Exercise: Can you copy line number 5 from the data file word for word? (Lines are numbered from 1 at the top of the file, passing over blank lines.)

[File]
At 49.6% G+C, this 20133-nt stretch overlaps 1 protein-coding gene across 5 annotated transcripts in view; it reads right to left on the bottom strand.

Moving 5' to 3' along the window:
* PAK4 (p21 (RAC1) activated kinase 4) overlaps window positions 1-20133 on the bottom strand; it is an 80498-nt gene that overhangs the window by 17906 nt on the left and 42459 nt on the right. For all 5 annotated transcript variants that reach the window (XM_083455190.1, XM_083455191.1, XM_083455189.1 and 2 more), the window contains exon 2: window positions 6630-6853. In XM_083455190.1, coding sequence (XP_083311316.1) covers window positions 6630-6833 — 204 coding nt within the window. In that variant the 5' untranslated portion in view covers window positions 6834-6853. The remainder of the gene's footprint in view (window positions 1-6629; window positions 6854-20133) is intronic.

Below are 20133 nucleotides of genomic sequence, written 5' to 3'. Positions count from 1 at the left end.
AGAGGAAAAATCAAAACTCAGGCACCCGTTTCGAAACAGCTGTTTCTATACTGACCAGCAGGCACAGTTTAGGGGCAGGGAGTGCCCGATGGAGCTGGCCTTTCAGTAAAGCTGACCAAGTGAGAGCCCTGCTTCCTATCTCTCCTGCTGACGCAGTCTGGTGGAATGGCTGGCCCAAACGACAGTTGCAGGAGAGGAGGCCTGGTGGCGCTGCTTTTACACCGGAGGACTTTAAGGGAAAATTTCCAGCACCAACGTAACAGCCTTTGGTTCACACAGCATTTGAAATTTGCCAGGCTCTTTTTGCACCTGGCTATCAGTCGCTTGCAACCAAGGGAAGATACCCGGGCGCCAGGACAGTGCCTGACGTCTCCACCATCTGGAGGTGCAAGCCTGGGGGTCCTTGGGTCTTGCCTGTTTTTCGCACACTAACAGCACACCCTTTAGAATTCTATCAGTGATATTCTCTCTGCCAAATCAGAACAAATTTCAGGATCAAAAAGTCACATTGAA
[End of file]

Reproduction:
AGAGGAAAAATCAAAACTCAGGCACCCGTTTCGAAACAGCTGTTTCTATACTGACCAGCAGGCACAGTTTAGGGGCAGGGAGTGCCCGATGGAGCTGGCCTTTCAGTAAAGCTGACCAAGTGAGAGCCCTGCTTCCTATCTCTCCTGCTGACGCAGTCTGGTGGAATGGCTGGCCCAAACGACAGTTGCAGGAGAGGAGGCCTGGTGGCGCTGCTTTTACACCGGAGGACTTTAAGGGAAAATTTCCAGCACCAACGTAACAGCCTTTGGTTCACACAGCATTTGAAATTTGCCAGGCTCTTTTTGCACCTGGCTATCAGTCGCTTGCAACCAAGGGAAGATACCCGGGCGCCAGGACAGTGCCTGACGTCTCCACCATCTGGAGGTGCAAGCCTGGGGGTCCTTGGGTCTTGCCTGTTTTTCGCACACTAACAGCACACCCTTTAGAATTCTATCAGTGATATTCTCTCTGCCAAATCAGAACAAATTTCAGGATCAAAAAGTCACATTGAA